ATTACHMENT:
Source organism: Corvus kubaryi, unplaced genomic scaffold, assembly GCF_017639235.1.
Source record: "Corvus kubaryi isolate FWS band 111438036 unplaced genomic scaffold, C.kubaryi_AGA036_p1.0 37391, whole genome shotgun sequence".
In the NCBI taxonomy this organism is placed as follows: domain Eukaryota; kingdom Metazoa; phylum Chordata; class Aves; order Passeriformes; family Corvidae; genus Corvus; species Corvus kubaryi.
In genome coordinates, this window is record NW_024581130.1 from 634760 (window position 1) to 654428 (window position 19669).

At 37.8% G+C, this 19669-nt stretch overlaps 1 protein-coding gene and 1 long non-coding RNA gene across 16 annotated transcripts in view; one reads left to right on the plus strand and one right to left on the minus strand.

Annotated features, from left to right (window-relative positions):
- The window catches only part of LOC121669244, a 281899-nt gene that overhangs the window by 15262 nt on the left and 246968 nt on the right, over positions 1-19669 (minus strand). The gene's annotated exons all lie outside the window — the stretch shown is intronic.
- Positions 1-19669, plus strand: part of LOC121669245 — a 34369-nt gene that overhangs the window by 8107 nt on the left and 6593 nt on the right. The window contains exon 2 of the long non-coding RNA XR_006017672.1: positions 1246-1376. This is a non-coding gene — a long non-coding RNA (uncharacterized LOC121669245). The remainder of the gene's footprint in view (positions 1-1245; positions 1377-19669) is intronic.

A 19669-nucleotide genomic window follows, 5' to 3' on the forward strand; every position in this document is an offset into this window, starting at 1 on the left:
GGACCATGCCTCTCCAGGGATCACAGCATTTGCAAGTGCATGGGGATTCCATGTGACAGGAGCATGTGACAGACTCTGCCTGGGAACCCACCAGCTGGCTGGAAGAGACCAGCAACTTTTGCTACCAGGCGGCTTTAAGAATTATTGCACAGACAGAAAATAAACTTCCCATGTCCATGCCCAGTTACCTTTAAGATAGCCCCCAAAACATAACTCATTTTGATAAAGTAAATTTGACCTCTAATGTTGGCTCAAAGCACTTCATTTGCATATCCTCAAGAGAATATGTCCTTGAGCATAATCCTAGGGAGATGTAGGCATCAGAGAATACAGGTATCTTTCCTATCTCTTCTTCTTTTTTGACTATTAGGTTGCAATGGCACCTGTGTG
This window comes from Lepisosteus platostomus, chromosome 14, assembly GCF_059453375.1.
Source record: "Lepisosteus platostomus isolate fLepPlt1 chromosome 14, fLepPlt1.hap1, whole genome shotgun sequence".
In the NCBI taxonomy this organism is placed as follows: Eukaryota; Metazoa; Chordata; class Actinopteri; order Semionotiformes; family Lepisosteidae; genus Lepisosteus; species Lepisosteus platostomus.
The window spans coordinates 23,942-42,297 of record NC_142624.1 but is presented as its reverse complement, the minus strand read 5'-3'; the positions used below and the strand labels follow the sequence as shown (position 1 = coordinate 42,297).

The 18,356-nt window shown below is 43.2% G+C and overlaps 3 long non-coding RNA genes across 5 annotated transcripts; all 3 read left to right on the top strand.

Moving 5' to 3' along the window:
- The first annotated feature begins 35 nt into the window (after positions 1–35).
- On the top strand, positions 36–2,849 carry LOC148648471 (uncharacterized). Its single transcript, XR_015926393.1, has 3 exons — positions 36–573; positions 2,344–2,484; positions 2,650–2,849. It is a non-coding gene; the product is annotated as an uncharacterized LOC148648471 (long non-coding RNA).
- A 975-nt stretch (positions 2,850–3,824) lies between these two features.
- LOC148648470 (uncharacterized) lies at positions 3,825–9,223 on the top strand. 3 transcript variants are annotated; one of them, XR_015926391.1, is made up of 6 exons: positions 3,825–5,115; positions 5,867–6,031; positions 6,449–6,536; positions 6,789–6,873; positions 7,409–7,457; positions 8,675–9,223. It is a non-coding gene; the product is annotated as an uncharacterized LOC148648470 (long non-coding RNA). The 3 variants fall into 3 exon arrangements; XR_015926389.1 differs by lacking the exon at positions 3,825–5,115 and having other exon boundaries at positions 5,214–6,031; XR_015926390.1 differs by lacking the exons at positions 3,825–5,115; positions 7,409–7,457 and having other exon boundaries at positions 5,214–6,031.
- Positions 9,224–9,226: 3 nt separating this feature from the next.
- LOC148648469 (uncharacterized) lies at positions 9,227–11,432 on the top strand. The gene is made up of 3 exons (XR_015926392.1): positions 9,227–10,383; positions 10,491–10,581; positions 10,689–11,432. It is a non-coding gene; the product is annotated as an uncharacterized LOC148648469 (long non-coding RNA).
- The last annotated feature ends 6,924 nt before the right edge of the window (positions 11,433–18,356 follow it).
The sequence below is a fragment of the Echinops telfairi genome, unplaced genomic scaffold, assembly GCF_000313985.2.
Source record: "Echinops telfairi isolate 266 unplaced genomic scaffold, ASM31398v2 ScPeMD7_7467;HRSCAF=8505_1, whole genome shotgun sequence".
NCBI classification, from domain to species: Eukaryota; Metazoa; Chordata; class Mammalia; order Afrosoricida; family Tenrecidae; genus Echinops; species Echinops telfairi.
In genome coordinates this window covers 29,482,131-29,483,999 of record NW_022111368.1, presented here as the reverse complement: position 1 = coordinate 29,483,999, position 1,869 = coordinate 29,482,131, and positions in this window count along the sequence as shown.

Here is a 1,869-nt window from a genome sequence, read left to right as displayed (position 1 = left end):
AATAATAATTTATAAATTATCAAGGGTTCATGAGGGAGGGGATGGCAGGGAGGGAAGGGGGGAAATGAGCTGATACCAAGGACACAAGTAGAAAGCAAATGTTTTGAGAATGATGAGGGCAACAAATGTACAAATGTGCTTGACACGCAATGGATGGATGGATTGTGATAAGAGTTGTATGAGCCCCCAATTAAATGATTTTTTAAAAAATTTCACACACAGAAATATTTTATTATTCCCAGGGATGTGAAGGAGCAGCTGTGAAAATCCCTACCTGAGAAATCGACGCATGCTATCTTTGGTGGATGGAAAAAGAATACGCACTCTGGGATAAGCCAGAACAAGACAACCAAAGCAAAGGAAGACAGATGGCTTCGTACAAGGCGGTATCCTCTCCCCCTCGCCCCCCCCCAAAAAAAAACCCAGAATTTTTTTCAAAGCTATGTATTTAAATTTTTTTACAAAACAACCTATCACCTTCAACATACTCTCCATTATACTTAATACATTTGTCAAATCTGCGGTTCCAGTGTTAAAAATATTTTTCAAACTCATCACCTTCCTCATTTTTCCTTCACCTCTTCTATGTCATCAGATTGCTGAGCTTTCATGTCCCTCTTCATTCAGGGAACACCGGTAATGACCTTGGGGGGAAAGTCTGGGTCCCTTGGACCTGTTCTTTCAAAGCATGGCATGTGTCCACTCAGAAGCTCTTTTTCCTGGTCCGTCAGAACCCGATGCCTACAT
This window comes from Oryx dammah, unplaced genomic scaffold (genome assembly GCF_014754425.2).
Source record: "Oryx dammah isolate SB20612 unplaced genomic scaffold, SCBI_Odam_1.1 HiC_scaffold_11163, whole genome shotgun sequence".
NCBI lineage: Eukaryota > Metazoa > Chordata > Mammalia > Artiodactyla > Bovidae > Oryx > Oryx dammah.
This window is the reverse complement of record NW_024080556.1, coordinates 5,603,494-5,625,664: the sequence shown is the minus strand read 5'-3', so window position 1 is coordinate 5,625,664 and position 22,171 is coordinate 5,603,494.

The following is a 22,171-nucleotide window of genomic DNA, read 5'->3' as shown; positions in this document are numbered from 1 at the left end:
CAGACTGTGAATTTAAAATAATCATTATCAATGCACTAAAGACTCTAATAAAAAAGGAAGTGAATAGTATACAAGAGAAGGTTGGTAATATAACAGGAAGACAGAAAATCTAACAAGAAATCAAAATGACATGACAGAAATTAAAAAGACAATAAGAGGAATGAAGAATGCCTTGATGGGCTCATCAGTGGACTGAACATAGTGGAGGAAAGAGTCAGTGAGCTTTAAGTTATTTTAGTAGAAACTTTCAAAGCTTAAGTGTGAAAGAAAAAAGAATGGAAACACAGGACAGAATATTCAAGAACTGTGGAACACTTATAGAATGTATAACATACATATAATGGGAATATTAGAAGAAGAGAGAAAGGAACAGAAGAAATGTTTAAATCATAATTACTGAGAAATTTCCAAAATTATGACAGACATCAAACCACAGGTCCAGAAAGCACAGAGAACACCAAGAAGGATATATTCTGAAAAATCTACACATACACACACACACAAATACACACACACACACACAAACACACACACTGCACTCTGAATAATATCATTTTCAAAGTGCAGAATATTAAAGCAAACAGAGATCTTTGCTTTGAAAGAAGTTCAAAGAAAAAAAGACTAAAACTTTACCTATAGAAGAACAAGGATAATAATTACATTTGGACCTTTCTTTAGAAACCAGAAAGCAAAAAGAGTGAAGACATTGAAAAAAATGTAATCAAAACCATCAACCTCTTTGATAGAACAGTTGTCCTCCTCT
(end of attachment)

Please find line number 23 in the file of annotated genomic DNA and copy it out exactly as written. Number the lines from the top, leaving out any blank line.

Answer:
- The last annotated feature ends 6,924 nt before the right edge of the window (positions 11,433–18,356 follow it).